Publications

As part of the Federal Framework on Posttraumatic Stress Disorder, the RCMP Longitudinal Study is a concerted effort to address the impact of mental health injuries among RCMP. The largest study of its kind, the RCMP Study is designed to help identify problematic stress very early, provide evidence-based recommendations, and facilitate early access to effective mental health care. The development, analyses, and distribution of peer-reviewed articles from the RCMP Study were supported in part by a generous grant from the Medavie Foundation.

The ideal outcome of the RCMP Study will be the development of a world-class evidence-based system to support RCMP mental health by reducing risk, increasing resilience, and accelerating access to treatment, all of which can then be made available for all those who serve.

Initial results from this longitudinal study are now available, and results will continue to become available over the next several years.

 

Associations Between Personality and Mental Health Among Royal Canadian Mounted Police Cadets

Read The Full ArticleResearch summary Download Infographic

Focus on the Federal Framework for PTSD: The Royal Canadian Mounted Police (RCMP) Longitudinal Study

Research efforts to understand risk and resilience profiles for developing posttraumatic stress injuries (PTSI) have included work focused on identifying associations between mental health disorders and specific personality traits. The current study was designed to examine associations between personality and mental health among RCMP cadets. Little is known about the associations between mental health disorders and personality among RCMP cadets starting the Cadet Training Program (CPT) and how personality traits may be meaningfully and differentially associated with mental health challenges. The results indicated that higher levels of Agreeableness, Extraversion, and to some extent Openness to Experience, were each associated with decreased odds of screening positive for mental disorders, suggesting relationships with resilience. In contrast, high Emotionality was associated with increased odds of screening positive for mental disorders and may help inform resources and supports to reduce mental health risks among cadets and serving RCMP. Overall, RCMP cadets already appear to be starting the CTP with personality profiles indicative of mental health resilience. The current results can be used to inform efforts to mitigate PTSI and maintain and bolster such traits to further facilitate mental health resilience among RCMP cadets, serving RCMP and other PSP.

Cardiac function and Posttraumatic stress disorder

Read the Full ArticleResearch summary Download Infographic

Cardiac function and Posttraumatic stress disorder: A review of the literature and case report

Cardiac research is currently very limited for patients with posttraumatic stress disorder (PTSD), and for people working in stressful occupations. The current study was designed to review the existing literature on PTSD and cardiac function to provide insights about potential benefits of cardiac monitoring for first responders and other public safety personnel (PSP). Researchers also conducted a case study on the use of cardiac monitoring with a participant in a high-pressure hospital setting to illustrate the effects of potentially psychologically traumatic events (PPTE) on cardiac function. The literature review results indicated that there was little research on cardiac function and PTSD or related symptoms in the existing scholarship, and that there was much variation in the few relevant studies. The existing literature does suggest that the heart is affected by continuous stress that can potentially lead to PTSD. The case study results serve as a novel “proof-of-concept” that changes to cardiac function can occur during acute occupational stressors. The current study results suggest noninvasive cardiac monitoring can be used to help identify cardiac changes brought about by PPTE exposures. PPTE exposures and other cumulative stressors can lead to chronic mental health challenges, including PTSD and other posttraumatic stress injuries; therefore, early detection of cardiac dysfunction can serve as a potentially proactive mental health measure.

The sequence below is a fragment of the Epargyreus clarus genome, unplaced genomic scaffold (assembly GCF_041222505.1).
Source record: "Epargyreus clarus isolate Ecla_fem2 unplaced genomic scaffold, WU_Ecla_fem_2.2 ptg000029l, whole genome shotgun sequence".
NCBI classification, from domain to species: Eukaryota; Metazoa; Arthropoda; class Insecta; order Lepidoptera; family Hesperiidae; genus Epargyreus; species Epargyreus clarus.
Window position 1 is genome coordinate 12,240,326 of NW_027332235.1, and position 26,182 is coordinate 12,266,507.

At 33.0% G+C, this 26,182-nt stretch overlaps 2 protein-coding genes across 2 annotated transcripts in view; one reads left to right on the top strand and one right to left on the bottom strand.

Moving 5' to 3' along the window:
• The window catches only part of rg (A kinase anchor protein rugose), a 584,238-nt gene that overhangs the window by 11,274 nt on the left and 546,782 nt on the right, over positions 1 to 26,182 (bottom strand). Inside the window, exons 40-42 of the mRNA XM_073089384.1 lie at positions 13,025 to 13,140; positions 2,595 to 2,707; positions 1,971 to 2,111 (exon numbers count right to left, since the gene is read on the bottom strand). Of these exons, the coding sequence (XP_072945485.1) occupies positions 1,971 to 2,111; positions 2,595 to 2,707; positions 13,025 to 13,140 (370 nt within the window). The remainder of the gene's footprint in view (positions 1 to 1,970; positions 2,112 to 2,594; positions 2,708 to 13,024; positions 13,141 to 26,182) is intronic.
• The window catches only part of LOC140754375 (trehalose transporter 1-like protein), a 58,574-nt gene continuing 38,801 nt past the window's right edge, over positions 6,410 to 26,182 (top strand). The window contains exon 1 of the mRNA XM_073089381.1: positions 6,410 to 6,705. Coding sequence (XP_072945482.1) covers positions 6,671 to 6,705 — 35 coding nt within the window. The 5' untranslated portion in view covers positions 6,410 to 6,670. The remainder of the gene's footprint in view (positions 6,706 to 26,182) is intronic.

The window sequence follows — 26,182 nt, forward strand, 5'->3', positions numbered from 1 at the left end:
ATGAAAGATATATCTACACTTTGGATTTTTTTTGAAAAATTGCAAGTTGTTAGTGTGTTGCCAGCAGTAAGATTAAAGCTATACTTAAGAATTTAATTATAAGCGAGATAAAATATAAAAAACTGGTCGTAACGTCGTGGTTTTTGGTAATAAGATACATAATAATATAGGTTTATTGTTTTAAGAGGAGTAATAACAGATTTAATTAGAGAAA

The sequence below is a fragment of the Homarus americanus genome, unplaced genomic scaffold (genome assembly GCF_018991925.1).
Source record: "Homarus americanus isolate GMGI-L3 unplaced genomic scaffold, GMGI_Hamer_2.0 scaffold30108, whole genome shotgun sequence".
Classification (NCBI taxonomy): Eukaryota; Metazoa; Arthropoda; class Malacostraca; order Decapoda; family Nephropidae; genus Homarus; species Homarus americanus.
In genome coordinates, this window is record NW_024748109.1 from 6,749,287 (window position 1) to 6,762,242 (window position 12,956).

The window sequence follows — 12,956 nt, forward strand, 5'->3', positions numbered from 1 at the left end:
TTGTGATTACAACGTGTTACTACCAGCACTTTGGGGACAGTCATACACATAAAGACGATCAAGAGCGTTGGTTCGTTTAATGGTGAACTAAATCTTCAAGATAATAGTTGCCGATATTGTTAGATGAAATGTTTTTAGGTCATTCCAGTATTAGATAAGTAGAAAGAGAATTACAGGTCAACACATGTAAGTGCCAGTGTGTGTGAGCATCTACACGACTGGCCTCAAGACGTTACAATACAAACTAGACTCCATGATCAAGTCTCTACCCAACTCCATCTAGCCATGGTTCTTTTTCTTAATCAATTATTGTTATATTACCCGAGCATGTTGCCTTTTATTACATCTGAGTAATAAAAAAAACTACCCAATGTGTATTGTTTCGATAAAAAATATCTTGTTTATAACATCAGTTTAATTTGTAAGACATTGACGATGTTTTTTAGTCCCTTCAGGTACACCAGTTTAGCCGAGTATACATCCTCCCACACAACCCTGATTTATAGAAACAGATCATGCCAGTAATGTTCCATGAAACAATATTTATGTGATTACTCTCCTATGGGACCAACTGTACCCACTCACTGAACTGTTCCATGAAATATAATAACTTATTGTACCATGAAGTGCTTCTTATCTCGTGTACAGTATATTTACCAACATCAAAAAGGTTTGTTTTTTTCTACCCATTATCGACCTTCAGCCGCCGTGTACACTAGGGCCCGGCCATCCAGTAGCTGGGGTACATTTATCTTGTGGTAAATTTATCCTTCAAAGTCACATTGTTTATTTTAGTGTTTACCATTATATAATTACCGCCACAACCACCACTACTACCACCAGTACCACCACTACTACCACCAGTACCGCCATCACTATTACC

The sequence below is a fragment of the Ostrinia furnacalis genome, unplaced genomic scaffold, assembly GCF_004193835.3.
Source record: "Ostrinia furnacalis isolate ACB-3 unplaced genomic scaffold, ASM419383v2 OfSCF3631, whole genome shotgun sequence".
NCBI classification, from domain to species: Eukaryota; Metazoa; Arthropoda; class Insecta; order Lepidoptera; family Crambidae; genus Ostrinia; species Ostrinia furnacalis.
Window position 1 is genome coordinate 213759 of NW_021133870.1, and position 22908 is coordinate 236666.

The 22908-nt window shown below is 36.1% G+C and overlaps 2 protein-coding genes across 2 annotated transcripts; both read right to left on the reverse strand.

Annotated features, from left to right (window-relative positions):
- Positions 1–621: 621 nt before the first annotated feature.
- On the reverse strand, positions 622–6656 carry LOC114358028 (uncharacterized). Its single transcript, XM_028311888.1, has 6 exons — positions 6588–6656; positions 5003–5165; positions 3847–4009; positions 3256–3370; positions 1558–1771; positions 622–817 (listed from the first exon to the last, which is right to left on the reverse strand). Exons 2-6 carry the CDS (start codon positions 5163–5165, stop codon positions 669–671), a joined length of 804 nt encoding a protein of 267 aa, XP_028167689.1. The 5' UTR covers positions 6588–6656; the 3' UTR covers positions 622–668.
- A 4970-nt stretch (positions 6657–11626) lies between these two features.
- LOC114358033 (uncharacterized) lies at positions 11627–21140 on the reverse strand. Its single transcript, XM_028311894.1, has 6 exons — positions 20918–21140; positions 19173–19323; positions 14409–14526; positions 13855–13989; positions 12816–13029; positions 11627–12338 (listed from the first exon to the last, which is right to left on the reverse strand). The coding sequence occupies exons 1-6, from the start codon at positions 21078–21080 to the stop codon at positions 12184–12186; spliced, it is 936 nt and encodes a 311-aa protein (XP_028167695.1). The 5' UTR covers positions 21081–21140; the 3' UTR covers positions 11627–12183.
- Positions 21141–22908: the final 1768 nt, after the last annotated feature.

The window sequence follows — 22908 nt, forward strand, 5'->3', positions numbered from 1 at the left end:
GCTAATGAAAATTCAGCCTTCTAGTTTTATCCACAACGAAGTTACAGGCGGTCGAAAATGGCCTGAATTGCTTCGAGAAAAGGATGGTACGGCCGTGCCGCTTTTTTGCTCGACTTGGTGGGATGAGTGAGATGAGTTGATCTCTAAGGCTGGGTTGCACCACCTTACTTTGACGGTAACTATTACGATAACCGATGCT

Cardioautonomic Lability and Heart Rate Variability Among RCMP Cadets

Read the Full ArticleResearch summary Download Infographic

Cardioautonomic Lability and Heart Rate Variability Among RCMP Cadets

The current study examined variations in cardioautonomic lability among cadets in the Royal Canadian Mounted Police (RCMP) Cadet Training Program (CTP). Cardioautonomic lability refers to changes in heart and body functions in response to stress or other external stimuli; for example, elevated heart rate. Cadets (n = 157) were provided with wearable technology equipped with Electrocardiogram (ECG) and heart rate monitoring to wear while training. The technology tracked 31 different heart rate variability factors. Participants were also screened for several mental health disorders using self-report measures. The study results indicated participating RCMP cadets had excellent cardiac health overall and suggested potentially important differences between cadets who did and did not screen positive for mental health disorders. Cadets who screened positively Generalized Anxiety Disorder (GAD) showed less heart rate variability based on a key factor. The current results provide an important baseline for future cardiac research with cadets and serving officers. The results may also inform further research into biological indicators of mental health challenges among police officers and heart-related risk factors for disease or death.

Personality Profiles of Royal Canadian Mounted Police Cadets

Read the Full ArticleResearch summary Download Infographic

Personality Profiles of Royal Canadian Mounted Police Cadets 

Choosing Royal Canadian Mounted Police (RCMP) recruits who have personality traits associated with positive job performance and mental resilience is crucial, yet very little is actually known about the personalities of cadets beginning the Cadet Training Program. This is the first study to apply a personality scale called the HEXACO Personality Inventory Revised to analyse personality, and to analyse sociodemographic differences among cadets and compare them to the general population. The results showed differences between the 772 volunteer cadets and the general population in several areas of personality, and also between men and women cadets. There also seemed to be differences between cadets based on factors such as age, education, and province of residence, among others. And there were signs that cadets were already showing personalities that might be considered ideal for RCMP officers. The HEXACO testing was able to provide additional and more detailed information about key areas of personality, which could provide valuable insights for recruitment and selection processes.